guram gvasalia on the next vetements pieces everyone will want

As DHL trucks delivered limited-edition hype must-haves and tongue-in-cheek souvenirs to a Hong Kong pop-up, we spoke to Guram Gvasalia about the Vetements fashion revolution hitting Southeast Asia.

by Douglas Greenwood; photos by Ken Ngan
21 November 2017, 12:09pm

This article was originally published by i-D UK.

Whether it's collaborating with courier companies or finding Zürich’s most fashion-forward pensioners to model its latest collection, nobody does it quite like Vetements. Having moved to the Swiss capital and absconded from the runway schedule in Paris, the Georgian-blooded fashion house has had a busy year. Still, Vetements has managed to channel its enfant terrible energy into a fascinating, secretive pop-up on the harbors of Hong Kong.

“Surprise is something we all miss in our adult life,” Vetements’s CEO Guram Gvasalia told us. This limited-edition, limited-information event was all about creating the sense of wonder we all crave. “When we are kids every little thing seems to be a miracle, but when we grow up the mystery of discovery is gone. That’s why, by creating this mystery once again, for a short moment you can bring the excitement back and feel happy as a kid. The traditional model of producing and selling clothes has become so standardized that there’s not much excitement left. Doing surprise events allows us to give our loyal customers a new unexpected perspective.”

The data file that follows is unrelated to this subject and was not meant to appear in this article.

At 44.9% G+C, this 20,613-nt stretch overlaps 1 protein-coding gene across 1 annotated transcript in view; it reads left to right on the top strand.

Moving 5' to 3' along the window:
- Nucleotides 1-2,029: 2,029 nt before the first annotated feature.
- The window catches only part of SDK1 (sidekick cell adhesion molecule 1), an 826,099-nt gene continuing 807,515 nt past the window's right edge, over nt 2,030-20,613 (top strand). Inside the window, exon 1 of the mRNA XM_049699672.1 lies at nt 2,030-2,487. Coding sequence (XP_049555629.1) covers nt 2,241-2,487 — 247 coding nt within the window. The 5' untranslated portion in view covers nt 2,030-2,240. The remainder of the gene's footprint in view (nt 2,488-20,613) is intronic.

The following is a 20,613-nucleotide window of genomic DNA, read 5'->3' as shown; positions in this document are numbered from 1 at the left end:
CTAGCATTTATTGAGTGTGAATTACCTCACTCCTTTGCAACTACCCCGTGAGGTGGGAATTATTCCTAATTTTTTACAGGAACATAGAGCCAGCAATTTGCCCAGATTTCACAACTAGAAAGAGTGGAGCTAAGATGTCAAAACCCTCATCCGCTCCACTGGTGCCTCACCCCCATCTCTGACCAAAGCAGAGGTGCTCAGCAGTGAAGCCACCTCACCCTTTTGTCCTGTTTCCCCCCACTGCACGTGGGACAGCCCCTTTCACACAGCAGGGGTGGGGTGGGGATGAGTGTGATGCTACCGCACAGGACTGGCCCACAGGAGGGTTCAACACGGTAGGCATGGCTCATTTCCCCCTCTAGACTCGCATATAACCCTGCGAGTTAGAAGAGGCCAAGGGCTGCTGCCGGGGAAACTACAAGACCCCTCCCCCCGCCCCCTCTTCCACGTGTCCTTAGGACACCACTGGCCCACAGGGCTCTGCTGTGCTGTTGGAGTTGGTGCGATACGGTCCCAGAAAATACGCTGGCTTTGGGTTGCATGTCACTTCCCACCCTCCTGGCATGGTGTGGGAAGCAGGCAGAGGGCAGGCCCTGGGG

Previously, Demna and Guram Gvasalia have launched surprise pop-ups in the suburbs of Seoul (an homage to the salience of Vetements knock-offs kicking around Korea) and Los Angeles, but their latest event saw the barren Kai Tak Cruise Terminal in Hong Kong transform into a haggling market of brand crossovers and Wish You Were Here kitsch holiday memorabilia. Inspired by the Ladies’ Market of nearby Mong Kok, the pieces on offer were a mix of streetwear collaborations (from Reebok to Umbro) and gloriously low-brow souvenirs. Customers were even given the market’s famous red-and-blue checked shoppers (similar to Demna’s renowned laundry bag holdalls for Balenciaga) to take their swag home in.

The souvenirs on offer referenced the brand’s Swiss relocation: mugs, magnets, postcards, and tacky license plates to stick on your mantelpiece. They looked as if they’d been lifted from a Zürich gift shop and adorned with photos and illustrations of the vistas around their new home town.

The brand truly tapped into Kai Tak as a port of call for tourists funneling in and out of Hong Kong. The lines of airport lounge-style seating stayed in place, while Vetements-branded taxi drop off and departure signs were set up to complete the look. From across the bay, you could catch the unmistakable red and yellow of DHL trucks lined up along the harbor: trunks open, crammed with T-shirts, flowers, and fridge magnets. In many ways, Vetements’s original link up with the German freight company was a seismic moment for the fashion house. It was a surefire sign that Vetements was a brand worthy of its subversive reputation. Now, over two years after the bright yellow branded t-shirt was shown on a Paris catwalk, the brand used the Hong Kong pop-up to reveal its new pieces with DHL: a raincoat and its famed, stitched-together tees and hoodies in collaboration with Umbro.